By Wayne Cole

SYDNEY, Apr 8 (Reuters) – Asian stock markets lagged on Thursday, as US stock futures hit new highs after the Federal Reserve underscored its commitment to maintaining a super-flexible strategy, even as the economy enjoyed a rapid Recovery.

The MSCI index of Asia Pacific equities excluding Japan rose 0.2% in a session with limited volume. The moves were modest across the region, with Chinese stocks rising 0.1% and South Korea unchanged.

Japan’s Nikkei was down 0.3%, unhelpful by news that the Tokyo governor had called for emergency measures to curb a surge in COVID-19 infections.

The outperformance of the US economy contributed to S&P 500 futures rising 0.4% to a new high, while Nasdaq futures gained 0.7%. Futures for the EUROSTOXX 50 were up 0.4% and those for the FTSE 0.3%.

The minutes of the last monetary policy meeting of the Federal Reserve showed that its members consider that the economy is still far from its target and are not in a hurry to reduce their purchase of bonds worth 120,000 million dollars a month.

Fed Chairman Jerome Powell will speak at an IMF event on Thursday and is likely to reiterate the favorable outlook for monetary easing.

“This debate coincides with our view that the Fed will not start talking about withdrawing stimulus until the end of this year, and that real changes in the pace of purchases will not occur until the first quarter of 2022,” said analysts at JPMorgan.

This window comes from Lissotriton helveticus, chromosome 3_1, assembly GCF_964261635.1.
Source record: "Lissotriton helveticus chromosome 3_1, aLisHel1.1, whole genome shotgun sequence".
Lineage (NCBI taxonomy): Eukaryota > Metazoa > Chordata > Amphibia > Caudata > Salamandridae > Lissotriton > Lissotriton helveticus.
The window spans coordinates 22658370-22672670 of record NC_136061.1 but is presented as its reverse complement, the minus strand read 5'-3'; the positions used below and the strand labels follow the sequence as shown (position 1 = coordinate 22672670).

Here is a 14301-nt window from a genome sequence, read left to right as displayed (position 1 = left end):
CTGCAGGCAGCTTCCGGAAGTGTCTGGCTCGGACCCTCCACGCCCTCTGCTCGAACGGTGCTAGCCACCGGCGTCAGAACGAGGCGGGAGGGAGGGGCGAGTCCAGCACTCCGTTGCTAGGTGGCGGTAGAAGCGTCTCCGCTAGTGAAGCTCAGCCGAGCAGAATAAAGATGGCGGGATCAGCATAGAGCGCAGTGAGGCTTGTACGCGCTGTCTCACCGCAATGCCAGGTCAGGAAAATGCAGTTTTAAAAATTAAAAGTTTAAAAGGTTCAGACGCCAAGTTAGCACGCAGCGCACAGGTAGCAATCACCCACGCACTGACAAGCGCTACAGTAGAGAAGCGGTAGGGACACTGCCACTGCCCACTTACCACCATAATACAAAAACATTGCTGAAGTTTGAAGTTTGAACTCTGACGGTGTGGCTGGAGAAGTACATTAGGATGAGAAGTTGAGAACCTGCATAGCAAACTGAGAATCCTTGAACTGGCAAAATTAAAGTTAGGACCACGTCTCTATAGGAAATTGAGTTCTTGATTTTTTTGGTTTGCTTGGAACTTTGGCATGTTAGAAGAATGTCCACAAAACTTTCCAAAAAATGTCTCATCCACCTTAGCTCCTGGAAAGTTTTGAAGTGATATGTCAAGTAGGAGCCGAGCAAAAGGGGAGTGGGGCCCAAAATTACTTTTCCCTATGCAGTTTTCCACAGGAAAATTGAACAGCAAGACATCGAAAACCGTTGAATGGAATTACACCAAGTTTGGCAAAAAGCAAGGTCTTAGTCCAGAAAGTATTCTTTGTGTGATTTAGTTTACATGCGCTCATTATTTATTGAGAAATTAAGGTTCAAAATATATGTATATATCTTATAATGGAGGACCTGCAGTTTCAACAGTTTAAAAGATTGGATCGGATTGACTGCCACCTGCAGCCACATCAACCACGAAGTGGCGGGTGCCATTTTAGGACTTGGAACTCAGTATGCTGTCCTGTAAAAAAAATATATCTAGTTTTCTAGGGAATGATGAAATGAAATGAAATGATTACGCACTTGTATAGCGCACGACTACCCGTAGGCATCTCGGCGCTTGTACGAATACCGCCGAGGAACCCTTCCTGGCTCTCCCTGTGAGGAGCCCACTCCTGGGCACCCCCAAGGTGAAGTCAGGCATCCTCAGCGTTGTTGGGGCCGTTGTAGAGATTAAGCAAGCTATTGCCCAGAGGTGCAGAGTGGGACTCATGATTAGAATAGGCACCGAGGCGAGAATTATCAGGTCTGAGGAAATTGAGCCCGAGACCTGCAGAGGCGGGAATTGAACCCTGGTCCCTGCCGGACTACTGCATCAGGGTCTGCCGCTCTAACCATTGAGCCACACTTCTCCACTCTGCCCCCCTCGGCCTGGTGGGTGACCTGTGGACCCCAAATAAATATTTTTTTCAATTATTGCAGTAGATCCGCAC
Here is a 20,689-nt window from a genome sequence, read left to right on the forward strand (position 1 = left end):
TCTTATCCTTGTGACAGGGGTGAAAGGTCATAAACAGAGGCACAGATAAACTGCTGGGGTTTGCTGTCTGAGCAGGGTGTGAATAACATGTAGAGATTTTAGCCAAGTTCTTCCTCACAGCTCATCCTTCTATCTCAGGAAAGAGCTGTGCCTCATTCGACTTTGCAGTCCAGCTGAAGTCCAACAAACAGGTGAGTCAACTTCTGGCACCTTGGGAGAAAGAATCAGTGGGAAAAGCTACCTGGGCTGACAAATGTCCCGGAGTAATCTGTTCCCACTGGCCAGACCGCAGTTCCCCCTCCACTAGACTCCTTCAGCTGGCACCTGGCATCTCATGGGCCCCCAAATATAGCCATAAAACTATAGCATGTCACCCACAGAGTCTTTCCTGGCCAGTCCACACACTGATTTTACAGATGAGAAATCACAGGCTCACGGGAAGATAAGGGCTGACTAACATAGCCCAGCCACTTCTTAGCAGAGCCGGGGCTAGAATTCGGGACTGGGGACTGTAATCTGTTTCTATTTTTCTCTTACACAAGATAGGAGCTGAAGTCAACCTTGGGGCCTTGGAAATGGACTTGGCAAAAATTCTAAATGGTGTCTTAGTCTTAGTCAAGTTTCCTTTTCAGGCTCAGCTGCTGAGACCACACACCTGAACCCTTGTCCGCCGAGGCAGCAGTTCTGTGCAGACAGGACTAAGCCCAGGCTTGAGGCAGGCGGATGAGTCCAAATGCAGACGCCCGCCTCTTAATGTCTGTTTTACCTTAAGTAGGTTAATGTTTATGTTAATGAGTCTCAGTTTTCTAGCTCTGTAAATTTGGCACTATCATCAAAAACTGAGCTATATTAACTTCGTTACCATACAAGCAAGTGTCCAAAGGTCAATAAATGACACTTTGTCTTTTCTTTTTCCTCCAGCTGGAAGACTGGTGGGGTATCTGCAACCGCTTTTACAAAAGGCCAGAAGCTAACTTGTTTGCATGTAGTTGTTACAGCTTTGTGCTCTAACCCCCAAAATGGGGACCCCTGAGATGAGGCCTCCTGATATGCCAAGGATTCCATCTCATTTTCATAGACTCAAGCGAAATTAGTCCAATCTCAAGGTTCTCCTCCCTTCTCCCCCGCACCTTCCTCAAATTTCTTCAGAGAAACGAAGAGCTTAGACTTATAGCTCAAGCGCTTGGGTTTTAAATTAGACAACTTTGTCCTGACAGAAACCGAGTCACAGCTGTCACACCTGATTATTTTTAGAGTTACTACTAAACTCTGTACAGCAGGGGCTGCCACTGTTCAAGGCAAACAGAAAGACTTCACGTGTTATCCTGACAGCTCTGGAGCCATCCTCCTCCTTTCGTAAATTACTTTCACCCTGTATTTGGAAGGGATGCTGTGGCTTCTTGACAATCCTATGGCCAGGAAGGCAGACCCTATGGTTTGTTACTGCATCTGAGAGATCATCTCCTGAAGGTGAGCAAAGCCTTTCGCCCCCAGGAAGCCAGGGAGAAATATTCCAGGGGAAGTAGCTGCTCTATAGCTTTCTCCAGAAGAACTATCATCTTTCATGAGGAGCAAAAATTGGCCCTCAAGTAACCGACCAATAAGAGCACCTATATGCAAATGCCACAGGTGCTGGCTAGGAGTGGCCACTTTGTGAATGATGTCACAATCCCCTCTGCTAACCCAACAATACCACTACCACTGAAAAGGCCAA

“Fed leaders generally viewed the recent rise in longer-term Treasury yields as a response to an improved outlook and some strengthening of inflation expectations, rather than a risk to the outlook. . “

Yields on 10-year Treasuries have since fallen somewhat, to 1.669%, from a recent 14-month high of 1.776%, but have struggled to fall below 1.59%.

This pullback coincided with a drop in the dollar index to 92,382, from its recent five-month high at 93,439. The dollar was also holding at 109.70 yen, having lost its one-year high of 110.96.

The euro was stable at $ 1.1874, having peaked at $ 1.1914 overnight after a surprisingly upbeat survey of business activity in the European Union.

“The improvement in the virus and in growth expectations has boosted consumer and business confidence, boosting national and global demand for manufactured goods,” Barclays analysts say in a note.

“This phenomenon is widespread in all European economies.”

In commodity markets, gold remained stagnant at $ 1,738 an ounce after encountering resistance around $ 1,745.

Oil prices were down but were still within a narrow trade band that has held for the last two weeks or so. [O/R]

Brent fell 33 cents to $ 62.83 a barrel, while US crude lost 37 cents to $ 59.40 a barrel.

(Additional information from Chibuike Oguh; edited by Ana Nicolaci da Costa and Jacqueline Wong, translated by Tomás Cobos)

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